A recent study of how human resources professionals review online information and social media profiles of job candidates highlights the ways in which online vetting or "cybervetting" can introduce bias and moral judgment into the hiring process.
Online vetting of candidates' social media profiles often involves an assessment of a person's moral character, says Steve McDonald, an author of the study and a professor of sociology at North Carolina State University. "It was also clear that people were rarely looking for information related to job tasks," McDonald says. "And the things they did look for reflected their explicit or implicit biases."
For example, study participants referenced looking for things like posts about hiking and family photos of Christmas. But most people who hike are white, and most people who post Christmas photos are Christians.
Co-author Amanda Damarin, an associate professor of sociology at Georgia State University, said the study shows a disconnect between the way HR views behavior when the behavior is presented online. "For example, one participant noted that his organization had no problem with employees drinking alcohol, but did not want to see any photos of alcohol in an employee's social media feed," Damarin says.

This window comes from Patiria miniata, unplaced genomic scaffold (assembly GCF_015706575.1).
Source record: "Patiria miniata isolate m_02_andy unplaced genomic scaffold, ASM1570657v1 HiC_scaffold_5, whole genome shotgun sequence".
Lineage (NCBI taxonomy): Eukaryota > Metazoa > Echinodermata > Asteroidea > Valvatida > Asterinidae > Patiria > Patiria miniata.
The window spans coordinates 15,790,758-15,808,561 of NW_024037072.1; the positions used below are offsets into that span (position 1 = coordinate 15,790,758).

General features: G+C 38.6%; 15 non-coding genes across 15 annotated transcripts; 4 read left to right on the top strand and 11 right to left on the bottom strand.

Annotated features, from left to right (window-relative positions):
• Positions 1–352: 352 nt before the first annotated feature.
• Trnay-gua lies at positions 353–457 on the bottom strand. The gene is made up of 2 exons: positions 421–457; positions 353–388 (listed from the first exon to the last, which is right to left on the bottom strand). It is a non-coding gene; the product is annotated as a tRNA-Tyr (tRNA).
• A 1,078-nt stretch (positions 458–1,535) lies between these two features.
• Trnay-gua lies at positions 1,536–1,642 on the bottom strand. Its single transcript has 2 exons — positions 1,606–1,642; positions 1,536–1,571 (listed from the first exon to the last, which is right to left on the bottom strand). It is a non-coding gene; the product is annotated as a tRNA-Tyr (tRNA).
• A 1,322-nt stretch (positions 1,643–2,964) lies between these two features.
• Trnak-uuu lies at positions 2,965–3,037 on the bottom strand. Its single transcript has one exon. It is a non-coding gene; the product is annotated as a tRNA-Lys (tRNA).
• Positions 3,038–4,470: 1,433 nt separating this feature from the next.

"One the one hand, HR professionals view social media as being an 'authentic' version of who people really are; but those same HR professionals are also demanding that people carefully curate how they present themselves on social media," Damarin says.
The researchers describe their work in "The Hunt for Red Flags: Cybervetting as Morally Performative Practice," published in the journal Socio-Economic Review.
From North Carolina State University
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